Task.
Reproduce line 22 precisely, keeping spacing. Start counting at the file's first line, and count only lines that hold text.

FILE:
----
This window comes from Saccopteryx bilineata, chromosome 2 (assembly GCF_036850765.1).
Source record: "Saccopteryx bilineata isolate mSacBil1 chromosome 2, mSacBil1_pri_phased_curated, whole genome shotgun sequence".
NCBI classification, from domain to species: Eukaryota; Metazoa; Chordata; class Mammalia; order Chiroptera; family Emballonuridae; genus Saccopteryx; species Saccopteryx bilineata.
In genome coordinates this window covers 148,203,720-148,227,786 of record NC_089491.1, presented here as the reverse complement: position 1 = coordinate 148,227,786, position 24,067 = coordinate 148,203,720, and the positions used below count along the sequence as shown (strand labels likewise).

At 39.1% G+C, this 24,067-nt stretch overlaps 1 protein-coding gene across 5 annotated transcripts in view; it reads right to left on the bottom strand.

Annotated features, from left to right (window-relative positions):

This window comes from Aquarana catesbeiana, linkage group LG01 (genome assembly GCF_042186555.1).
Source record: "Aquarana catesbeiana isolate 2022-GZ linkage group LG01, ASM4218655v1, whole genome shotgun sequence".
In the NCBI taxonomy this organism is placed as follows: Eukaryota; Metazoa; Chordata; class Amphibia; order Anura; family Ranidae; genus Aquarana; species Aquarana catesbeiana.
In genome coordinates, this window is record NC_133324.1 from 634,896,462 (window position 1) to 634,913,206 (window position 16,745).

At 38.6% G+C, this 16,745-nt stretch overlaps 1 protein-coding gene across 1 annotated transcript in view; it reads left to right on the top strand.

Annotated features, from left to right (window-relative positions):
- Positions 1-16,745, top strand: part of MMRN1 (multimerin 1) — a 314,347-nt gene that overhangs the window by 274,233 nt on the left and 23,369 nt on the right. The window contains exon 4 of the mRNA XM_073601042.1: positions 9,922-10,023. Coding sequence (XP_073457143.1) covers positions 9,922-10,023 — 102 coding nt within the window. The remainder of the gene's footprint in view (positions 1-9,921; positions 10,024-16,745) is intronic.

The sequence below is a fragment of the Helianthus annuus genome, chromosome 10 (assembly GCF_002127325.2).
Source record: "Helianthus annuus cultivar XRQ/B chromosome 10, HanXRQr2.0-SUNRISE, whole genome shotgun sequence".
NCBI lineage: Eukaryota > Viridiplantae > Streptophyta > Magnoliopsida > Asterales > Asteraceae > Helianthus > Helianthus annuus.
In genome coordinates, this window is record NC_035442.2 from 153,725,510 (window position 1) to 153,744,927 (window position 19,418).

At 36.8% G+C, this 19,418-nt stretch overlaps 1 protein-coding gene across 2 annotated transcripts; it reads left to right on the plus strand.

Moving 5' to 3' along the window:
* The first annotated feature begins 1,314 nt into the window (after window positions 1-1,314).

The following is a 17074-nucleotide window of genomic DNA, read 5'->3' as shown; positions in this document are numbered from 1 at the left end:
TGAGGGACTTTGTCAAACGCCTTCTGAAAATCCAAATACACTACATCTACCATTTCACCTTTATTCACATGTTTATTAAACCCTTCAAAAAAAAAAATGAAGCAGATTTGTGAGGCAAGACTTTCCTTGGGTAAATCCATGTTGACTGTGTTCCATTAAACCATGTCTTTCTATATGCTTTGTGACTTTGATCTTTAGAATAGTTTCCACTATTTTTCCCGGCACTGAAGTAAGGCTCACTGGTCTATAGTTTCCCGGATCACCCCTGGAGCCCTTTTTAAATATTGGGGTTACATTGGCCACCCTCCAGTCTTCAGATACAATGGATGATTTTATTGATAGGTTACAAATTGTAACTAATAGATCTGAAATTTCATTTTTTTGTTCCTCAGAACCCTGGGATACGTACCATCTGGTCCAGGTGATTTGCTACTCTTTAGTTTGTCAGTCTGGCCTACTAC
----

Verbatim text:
TGAGGGACTTTGTCAAACGCCTTCTGAAAATCCAAATACACTACATCTACCATTTCACCTTTATTCACATGTTTATTAAACCCTTCAAAAAAAAAAATGAAGCAGATTTGTGAGGCAAGACTTTCCTTGGGTAAATCCATGTTGACTGTGTTCCATTAAACCATGTCTTTCTATATGCTTTGTGACTTTGATCTTTAGAATAGTTTCCACTATTTTTCCCGGCACTGAAGTAAGGCTCACTGGTCTATAGTTTCCCGGATCACCCCTGGAGCCCTTTTTAAATATTGGGGTTACATTGGCCACCCTCCAGTCTTCAGATACAATGGATGATTTTATTGATAGGTTACAAATTGTAACTAATAGATCTGAAATTTCATTTTTTTGTTCCTCAGAACCCTGGGATACGTACCATCTGGTCCAGGTGATTTGCTACTCTTTAGTTTGTCAGTCTGGCCTACTAC